MPs have elected an outspoken and formidable colleague to become the influential chairwoman of Britain’s foreign affairs committee.
The Conservative backbencher Alicia Kearns will probably strongly challenge the government on its foreign policy decisions.
Ms Kearns also brings important overseas experiences to the role having served as the military and civilian liaison for the Global Coalition Against Daesh and was a member of Whitehall's counter-ISIS propganda unit covering Syria and Iraq.
While she has been an MP for just three years, Ms Kearns has made an impact by being outspoken on a range of issues, including Afghanistan and the Balkans.
She also came to prominence as the leader of the so-called Pork Pie plot – she represents Melton Mowbray, the home to the savoury pie – in which she led a number of MPs disgruntled over former prime minister Boris Johnson’s behaviour during the Partygate scandal.
She subsequently dropped out of contention for a senior post in Mr Johnson’s government after she was sacked last year as a parliamentary private secretary, the first rung on the ministerial ladder.
She is the first woman to chair the foreign affairs committee, beating senior colleagues Liam Fox and Iain Duncan Smith in the poll where MPs from all parties voted.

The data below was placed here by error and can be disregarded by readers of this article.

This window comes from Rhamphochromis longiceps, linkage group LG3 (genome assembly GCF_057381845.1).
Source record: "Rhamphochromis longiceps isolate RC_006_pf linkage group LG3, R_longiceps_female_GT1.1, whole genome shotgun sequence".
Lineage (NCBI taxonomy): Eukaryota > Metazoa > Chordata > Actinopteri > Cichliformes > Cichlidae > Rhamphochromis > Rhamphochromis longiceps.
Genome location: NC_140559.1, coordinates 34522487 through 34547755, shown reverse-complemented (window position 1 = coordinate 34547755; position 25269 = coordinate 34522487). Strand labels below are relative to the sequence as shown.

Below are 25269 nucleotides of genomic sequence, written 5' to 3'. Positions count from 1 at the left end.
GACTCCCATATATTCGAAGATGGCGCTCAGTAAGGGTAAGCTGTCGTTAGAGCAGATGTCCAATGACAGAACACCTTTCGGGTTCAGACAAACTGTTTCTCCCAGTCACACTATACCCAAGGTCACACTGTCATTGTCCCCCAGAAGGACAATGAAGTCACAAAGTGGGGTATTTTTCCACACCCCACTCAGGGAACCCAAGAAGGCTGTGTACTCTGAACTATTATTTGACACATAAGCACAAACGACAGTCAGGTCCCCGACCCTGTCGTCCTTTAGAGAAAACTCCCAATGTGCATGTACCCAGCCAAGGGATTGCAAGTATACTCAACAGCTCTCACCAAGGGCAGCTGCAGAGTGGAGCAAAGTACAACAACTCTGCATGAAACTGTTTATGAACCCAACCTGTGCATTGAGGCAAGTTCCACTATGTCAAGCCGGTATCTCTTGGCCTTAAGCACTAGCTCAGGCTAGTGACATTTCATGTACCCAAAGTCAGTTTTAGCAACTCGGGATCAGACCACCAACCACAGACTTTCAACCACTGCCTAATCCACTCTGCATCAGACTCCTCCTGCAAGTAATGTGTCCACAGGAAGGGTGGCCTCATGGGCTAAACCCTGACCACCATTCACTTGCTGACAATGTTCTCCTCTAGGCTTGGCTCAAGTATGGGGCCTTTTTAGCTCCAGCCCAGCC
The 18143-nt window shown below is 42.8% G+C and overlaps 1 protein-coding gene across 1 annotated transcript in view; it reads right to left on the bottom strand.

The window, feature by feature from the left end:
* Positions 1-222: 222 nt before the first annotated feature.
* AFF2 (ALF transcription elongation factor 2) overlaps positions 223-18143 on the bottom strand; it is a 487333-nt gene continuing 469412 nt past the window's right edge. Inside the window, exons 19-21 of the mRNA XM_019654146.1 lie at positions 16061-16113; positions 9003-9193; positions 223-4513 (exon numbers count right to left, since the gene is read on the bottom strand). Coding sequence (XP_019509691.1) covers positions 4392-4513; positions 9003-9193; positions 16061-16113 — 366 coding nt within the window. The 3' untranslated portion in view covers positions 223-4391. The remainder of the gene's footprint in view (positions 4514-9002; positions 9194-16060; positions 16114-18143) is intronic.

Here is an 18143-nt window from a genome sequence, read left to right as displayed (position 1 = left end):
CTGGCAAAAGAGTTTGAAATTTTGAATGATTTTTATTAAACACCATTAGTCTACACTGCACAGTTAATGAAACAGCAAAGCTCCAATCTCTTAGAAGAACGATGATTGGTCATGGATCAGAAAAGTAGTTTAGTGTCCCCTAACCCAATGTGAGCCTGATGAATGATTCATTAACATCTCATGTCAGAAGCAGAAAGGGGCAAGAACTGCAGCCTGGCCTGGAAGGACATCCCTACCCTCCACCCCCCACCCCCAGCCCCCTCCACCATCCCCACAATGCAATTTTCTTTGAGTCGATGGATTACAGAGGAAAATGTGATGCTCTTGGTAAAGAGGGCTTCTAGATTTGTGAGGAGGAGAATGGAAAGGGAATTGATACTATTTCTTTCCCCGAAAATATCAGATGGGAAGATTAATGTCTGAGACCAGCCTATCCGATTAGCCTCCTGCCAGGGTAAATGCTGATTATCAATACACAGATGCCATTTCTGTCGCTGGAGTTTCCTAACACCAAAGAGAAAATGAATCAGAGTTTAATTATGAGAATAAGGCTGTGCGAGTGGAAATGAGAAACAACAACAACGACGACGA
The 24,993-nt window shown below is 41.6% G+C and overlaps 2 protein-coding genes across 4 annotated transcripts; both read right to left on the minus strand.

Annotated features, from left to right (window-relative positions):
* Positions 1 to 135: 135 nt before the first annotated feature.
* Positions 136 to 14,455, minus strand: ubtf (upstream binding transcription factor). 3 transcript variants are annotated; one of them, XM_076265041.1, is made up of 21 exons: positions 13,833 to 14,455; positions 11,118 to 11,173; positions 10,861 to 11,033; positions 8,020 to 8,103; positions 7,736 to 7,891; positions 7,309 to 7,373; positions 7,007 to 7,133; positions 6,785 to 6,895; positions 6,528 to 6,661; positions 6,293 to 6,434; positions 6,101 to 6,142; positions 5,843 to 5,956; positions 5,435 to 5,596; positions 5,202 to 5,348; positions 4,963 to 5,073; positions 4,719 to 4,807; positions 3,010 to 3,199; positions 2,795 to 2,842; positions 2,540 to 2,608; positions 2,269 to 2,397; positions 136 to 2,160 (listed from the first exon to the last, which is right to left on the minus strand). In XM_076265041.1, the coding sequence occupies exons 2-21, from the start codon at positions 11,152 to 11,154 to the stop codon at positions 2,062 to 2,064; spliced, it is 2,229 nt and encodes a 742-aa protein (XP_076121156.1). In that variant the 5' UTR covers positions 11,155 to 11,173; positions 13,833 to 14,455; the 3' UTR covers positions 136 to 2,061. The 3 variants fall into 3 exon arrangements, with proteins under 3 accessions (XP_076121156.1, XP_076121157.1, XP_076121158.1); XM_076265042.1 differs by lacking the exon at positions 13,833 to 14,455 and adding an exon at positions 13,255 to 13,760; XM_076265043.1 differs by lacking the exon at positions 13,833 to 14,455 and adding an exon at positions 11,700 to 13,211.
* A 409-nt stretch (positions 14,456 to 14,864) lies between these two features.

Ms Kearns, 34, was also backed by the highly respected Labour veteran MP Harriet Harman and her moderate and democratic style appealed to other opposition MPs who voted.
“Having spent almost a decade at the Foreign Office, Ministry of Defence and Nato, I’ve driven Foreign Affairs Committee work on our most pressing foreign policy challenges: hostile states and countering terrorist organizations,” she told the Politico news outlet before her election. “As chair, I will focus on building our resilience, atrocity prevention and defending the rules-based order.”
As chairwoman she will also lead questioning of senior political figures, including the foreign secretary and occasionally the prime minister during committee hearings.
She will also direct probes into Britain’s foreign policy and will probably focus on China, Russia, East Europe and the Middle East.
She replaces Tom Tugendhat who, after running in the Tory leadership contest, was made security minister in Liz Truss’ Cabinet.
She led the China Research Group, which takes a hardline approach to Beijing and has also served for two years on the committee.
The mother of two children graduated from Cambridge University with a degree in social and political sciences in 2009.